Henry had left the May Day tournament so abruptly that it made people notice and murmur, it was not usual behaviour from a monarch unless for instance, something catastrophic had happened, for example the Spanish fleet had just been seen of the channel, and England was thus under threat of invasion, so what had happened to make the king decide to leave halfway through? He said nothing to his queen and thoughts must have been racing through her mind and maybe she had a dread moment of inkling that it was to do with her, Henry mounted his horse and rode back to Westminster where he must have held an urgent meeting with the council, after dispatching Norris to the Tower, we can assume he therefore stayed at Westminster and according to one source, he had Mary and both Fitzroy bought to him, and he embraced them both and told them they were fortunate to have escaped the wrath of the cursed and venomous whore who had tried to poison them both, according to the source Henry became quite emotional and tearful, was he play acting ? Surely he did not believe that Anne would have actually tried to kill her stepdaughter and stepson, and besides I have often thought that, Fitzroy was married to her cousin Mary Howard yes she had arranged it, so why would she wish to kill him, and yes she was not charged with plotting to kill them both, Cromwell must have thought the charges of adultery high treason incest and planning the murder of her husband was enough, adultery was not enough to condemn her to death but the assassination of her most illustrious lord and husband King Henry V111 was, that was high treason, and later the law was changed to make adultery in a queen treason, or the intention to commit adultery, which much later was to condemn the unfortunate Queen Catherine Howard.

  4. Christine says:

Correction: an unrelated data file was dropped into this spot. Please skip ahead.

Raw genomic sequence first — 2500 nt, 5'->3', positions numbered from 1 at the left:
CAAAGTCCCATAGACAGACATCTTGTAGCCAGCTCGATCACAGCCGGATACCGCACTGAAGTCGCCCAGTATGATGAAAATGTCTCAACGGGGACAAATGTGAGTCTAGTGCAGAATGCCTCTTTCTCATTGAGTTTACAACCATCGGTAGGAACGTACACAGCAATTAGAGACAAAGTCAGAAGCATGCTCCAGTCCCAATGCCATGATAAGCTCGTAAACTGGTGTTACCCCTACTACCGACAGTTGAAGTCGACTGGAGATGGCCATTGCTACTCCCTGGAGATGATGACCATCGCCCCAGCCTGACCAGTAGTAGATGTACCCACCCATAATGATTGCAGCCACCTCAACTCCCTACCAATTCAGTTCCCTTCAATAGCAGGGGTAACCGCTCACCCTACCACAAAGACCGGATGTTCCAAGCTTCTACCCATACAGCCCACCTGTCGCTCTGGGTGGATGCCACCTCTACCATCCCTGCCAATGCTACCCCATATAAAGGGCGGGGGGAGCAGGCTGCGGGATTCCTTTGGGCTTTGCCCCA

That’s an old one, tell the accused others have already confessed to crimes with them, Anne because she was innocent knew Norris would never confess to such an evil charge, and as for Mark Smeaton she must have had a shrewd idea he had been tortured or threatened with torture, she had been expecting something awful to happen to her for months she knew her marriage was dead, that the love the king once had for her was dead, she knew that her enemies wished her gone and must have thought that it was they who had whispered words of evil to the king, another thought surely one more frightening and deadly than the other, would have told her this was the kings doing, and in that moment she must have felt so alone so completely abandoned, for what chance did she have if it was her husband once so adoring who was behind this dreadful turn of events? She had been out of favour really with the king since her last fatal miscarriage, she knew he was bitterly disappointed in her and he had a new sweetheart, the insipid and rather dull mistress Jane Seymour, her half cousin of the blood and one of her ladies in waiting, maybe in that superstitious age she thought it was nemesis come to exact the ancient act of revenge, after she herself being lady in waiting to a queen herself had supplanted her and taken her crown and husband, there is nothing worse than not knowing what is happening to one self, and as Anne climbed out of the barge her resolve began to crumble and she began to babble and weep, Kingston must have felt very uncomfortable as men are when faced with a hysterical woman, he escorted her to her luxurious apartments and there she found several women who were to wait on her during her stay in the Tower, however these women were really meant to spy on her and they were not her friends, something she complained about, but they were not chosen for her comfort, one of them was her uncles wife and Lady Kingston, her aunt was quite spiteful to her taunting her with sarcastic remarks, another was a mistress Cosyns and there is a myth that one of them was her own niece Catherine Cary, however that has been disproved because she was too young at the time to attend on her aunt the queen, Anne was alternately weeping and laughing, she must have presented a pitiful image and it is heartbreaking to visualise this woman, only about thirty five a mother to a young child still a toddler, locked up in the most feared fortress in the land, charged with high treason and adultery knowing there was no one who could come to her aid, only the day before she had resided over the May Day celebrations, she had sat in her chair of state and had been waited on and people bowed and curtsied to her, now she was a prisoner her husband did not wish to see her, she could only shout her innocence to the walls and pray in vain for justice, pray that this was all a huge misunderstanding and her name would be cleared, but no such thing happened, her brother was also in the Tower and we have no record of what he said when he was told what charges he faced, or when he first arrived at the Tower, but we can imagine the sick horror both he and his sister felt when told they were accused of incest, I agree I thing Kingston kept the news of her brothers arrest from Anne because she was in a highly emotional state, Anne later mentioned tragically for him, young Francis Weston by recalling a conversation they had both had, it was just all chit chat courtly love banter, but it was twisted to sound treasonous, and so Weston was charged with adultery also and brought to the Tower, yes there were two others arrested, one was Thomas Wyatt the celebrated poet and an old admirer of Anne’s, although he declared his passion for her had all been spent, fortunately for him he was friends with Cromwell the alleged instigator of it all, it is believed these two men were also arrested to make the charges look more sound as they were later released, it must have been an awful time with men and women at court looking over their shoulders, Anne’s women were also subject to questioning and we do not know what they said, but it appears to have just been women’s idle gossip, because at the sham of her trial later, it was noted by one observer it was just all bawdy talk, and the charges of adultery and treason all just hung on the confession of Mark Smeaton, however the charge of incest with her brother was proper mud slinging, and it must have filled the queen with horror because this showed to her, just how much her enemies wished to destroy her, however all her co accusers were vehemently denying any wrong doing, and people began to grumble at the ill treatment of the queen, it was a fraught toxic time and at the centre of it was one wronged and frightened woman, and five wronged and frightened men, the supporters of the Lady Mary and the Seymour clan and their friends were rejoicing, and Sir Charles Brandon who had never liked her, Chapyus although Anne’s enemy, found the charges difficult to believe, in Europe they must have been amazed at the events which were taking place, they had all been shocked when the English king had discarded his Spanish bride and married his concubine, now it seemed he was about to discard his second, after splitting England free from papal authority to be with her, the events were moving incredibly fast and Anne incarcerated in the Tower, alternated between utter despondency and the desperate futile hope of the condemned.